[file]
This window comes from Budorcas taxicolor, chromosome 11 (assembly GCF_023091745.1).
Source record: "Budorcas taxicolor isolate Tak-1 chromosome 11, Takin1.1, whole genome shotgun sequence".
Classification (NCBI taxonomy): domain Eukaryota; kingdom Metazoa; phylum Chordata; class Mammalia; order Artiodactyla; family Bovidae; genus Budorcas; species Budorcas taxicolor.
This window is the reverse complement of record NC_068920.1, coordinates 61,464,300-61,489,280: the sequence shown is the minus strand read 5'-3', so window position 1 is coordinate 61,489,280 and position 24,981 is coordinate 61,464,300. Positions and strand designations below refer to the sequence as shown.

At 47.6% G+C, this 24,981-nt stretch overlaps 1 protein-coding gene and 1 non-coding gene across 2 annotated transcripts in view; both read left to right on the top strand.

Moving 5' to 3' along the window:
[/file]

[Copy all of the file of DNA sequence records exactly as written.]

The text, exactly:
This window comes from Budorcas taxicolor, chromosome 11 (assembly GCF_023091745.1).
Source record: "Budorcas taxicolor isolate Tak-1 chromosome 11, Takin1.1, whole genome shotgun sequence".
Classification (NCBI taxonomy): domain Eukaryota; kingdom Metazoa; phylum Chordata; class Mammalia; order Artiodactyla; family Bovidae; genus Budorcas; species Budorcas taxicolor.
This window is the reverse complement of record NC_068920.1, coordinates 61,464,300-61,489,280: the sequence shown is the minus strand read 5'-3', so window position 1 is coordinate 61,489,280 and position 24,981 is coordinate 61,464,300. Positions and strand designations below refer to the sequence as shown.

At 47.6% G+C, this 24,981-nt stretch overlaps 1 protein-coding gene and 1 non-coding gene across 2 annotated transcripts in view; both read left to right on the top strand.

Moving 5' to 3' along the window: